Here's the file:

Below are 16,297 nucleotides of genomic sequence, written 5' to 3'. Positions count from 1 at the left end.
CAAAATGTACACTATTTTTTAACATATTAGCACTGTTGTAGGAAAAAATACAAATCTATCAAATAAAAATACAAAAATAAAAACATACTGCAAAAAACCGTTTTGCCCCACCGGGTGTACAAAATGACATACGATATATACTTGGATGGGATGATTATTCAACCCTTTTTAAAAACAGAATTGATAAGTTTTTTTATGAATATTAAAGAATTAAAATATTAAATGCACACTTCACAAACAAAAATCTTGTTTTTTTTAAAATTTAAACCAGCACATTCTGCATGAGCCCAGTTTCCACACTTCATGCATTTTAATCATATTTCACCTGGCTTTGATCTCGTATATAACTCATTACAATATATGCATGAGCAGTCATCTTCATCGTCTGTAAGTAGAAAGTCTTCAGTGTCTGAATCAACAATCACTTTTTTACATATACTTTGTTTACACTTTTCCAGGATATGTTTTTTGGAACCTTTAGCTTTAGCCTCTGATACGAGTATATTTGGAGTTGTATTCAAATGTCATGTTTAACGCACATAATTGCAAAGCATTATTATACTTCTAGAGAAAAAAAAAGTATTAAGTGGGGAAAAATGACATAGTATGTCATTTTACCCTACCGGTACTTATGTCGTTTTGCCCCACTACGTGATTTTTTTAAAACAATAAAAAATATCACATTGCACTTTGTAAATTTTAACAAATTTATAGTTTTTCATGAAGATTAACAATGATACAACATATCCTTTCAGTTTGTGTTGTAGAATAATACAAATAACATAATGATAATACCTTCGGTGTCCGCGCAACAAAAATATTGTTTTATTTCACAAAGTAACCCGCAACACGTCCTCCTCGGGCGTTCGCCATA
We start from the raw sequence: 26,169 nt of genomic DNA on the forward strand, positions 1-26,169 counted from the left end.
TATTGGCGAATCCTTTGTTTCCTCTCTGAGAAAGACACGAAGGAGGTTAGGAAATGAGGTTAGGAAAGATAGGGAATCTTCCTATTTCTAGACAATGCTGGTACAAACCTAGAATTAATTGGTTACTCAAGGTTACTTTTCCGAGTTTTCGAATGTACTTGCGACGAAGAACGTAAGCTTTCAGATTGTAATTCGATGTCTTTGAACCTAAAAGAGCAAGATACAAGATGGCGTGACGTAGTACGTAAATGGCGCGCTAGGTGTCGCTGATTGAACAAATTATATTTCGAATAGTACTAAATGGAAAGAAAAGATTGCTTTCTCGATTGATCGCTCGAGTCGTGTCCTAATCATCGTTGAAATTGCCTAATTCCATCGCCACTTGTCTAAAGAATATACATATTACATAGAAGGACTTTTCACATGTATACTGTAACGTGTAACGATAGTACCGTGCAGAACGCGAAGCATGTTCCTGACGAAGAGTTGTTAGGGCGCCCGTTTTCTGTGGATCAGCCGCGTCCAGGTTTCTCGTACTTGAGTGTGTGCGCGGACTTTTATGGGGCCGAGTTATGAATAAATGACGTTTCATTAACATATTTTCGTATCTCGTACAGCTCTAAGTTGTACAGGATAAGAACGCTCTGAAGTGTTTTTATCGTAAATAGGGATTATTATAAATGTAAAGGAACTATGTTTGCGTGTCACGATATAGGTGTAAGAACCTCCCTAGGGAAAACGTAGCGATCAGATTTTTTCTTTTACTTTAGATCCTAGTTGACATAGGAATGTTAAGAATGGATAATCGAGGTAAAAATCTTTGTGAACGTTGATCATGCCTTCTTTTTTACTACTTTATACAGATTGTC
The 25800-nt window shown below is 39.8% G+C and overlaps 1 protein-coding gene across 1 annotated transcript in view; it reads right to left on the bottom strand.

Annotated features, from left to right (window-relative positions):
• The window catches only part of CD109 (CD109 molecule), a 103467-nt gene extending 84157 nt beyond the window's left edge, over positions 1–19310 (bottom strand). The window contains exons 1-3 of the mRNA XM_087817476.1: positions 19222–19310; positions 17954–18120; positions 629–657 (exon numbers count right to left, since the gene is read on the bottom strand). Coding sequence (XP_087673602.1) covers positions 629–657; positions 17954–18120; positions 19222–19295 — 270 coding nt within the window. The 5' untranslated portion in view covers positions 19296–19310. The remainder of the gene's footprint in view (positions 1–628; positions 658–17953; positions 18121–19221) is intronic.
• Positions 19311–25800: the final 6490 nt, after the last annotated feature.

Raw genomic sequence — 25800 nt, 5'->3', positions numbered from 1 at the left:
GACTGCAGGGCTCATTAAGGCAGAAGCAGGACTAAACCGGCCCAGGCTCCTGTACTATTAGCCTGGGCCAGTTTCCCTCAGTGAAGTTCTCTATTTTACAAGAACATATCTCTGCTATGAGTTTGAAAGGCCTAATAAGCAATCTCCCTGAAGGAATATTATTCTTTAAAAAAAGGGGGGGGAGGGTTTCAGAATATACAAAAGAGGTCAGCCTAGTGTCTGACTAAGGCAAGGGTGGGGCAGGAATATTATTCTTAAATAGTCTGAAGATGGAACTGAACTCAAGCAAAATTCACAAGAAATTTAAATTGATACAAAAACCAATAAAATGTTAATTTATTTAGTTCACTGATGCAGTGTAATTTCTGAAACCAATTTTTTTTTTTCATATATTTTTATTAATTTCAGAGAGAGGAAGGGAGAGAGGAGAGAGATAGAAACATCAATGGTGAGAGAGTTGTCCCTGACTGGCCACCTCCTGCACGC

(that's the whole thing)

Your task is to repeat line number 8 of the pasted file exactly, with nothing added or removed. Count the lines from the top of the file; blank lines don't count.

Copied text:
• Positions 19311–25800: the final 6490 nt, after the last annotated feature.